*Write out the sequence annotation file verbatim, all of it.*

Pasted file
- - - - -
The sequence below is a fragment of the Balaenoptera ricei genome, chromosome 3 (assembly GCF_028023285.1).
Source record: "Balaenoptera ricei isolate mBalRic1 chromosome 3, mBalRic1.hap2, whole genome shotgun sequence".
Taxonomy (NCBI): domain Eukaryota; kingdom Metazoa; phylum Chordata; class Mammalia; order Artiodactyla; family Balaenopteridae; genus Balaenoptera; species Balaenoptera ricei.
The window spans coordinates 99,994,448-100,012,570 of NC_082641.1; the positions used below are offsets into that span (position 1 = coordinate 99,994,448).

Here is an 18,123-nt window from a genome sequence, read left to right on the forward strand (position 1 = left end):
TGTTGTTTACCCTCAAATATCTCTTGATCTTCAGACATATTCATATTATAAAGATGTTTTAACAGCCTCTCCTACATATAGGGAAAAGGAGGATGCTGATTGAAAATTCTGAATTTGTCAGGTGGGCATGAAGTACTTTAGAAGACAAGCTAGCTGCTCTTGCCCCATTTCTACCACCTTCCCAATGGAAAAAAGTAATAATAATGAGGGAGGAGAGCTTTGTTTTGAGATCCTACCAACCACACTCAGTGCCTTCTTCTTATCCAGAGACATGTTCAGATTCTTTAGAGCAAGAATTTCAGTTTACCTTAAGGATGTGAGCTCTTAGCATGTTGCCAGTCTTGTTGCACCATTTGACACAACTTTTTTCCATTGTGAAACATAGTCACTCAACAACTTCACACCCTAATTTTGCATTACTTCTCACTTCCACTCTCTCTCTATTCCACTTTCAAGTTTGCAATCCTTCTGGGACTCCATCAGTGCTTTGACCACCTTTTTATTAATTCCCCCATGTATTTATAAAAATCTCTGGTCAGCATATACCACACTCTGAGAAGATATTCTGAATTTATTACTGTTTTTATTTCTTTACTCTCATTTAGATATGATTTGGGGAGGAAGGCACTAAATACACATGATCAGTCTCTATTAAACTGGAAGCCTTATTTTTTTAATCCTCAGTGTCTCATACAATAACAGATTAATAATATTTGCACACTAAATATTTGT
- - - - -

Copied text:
The sequence below is a fragment of the Balaenoptera ricei genome, chromosome 3 (assembly GCF_028023285.1).
Source record: "Balaenoptera ricei isolate mBalRic1 chromosome 3, mBalRic1.hap2, whole genome shotgun sequence".
Taxonomy (NCBI): domain Eukaryota; kingdom Metazoa; phylum Chordata; class Mammalia; order Artiodactyla; family Balaenopteridae; genus Balaenoptera; species Balaenoptera ricei.
The window spans coordinates 99,994,448-100,012,570 of NC_082641.1; the positions used below are offsets into that span (position 1 = coordinate 99,994,448).

Here is an 18,123-nt window from a genome sequence, read left to right on the forward strand (position 1 = left end):
TGTTGTTTACCCTCAAATATCTCTTGATCTTCAGACATATTCATATTATAAAGATGTTTTAACAGCCTCTCCTACATATAGGGAAAAGGAGGATGCTGATTGAAAATTCTGAATTTGTCAGGTGGGCATGAAGTACTTTAGAAGACAAGCTAGCTGCTCTTGCCCCATTTCTACCACCTTCCCAATGGAAAAAAGTAATAATAATGAGGGAGGAGAGCTTTGTTTTGAGATCCTACCAACCACACTCAGTGCCTTCTTCTTATCCAGAGACATGTTCAGATTCTTTAGAGCAAGAATTTCAGTTTACCTTAAGGATGTGAGCTCTTAGCATGTTGCCAGTCTTGTTGCACCATTTGACACAACTTTTTTCCATTGTGAAACATAGTCACTCAACAACTTCACACCCTAATTTTGCATTACTTCTCACTTCCACTCTCTCTCTATTCCACTTTCAAGTTTGCAATCCTTCTGGGACTCCATCAGTGCTTTGACCACCTTTTTATTAATTCCCCCATGTATTTATAAAAATCTCTGGTCAGCATATACCACACTCTGAGAAGATATTCTGAATTTATTACTGTTTTTATTTCTTTACTCTCATTTAGATATGATTTGGGGAGGAAGGCACTAAATACACATGATCAGTCTCTATTAAACTGGAAGCCTTATTTTTTTAATCCTCAGTGTCTCATACAATAACAGATTAATAATATTTGCACACTAAATATTTGT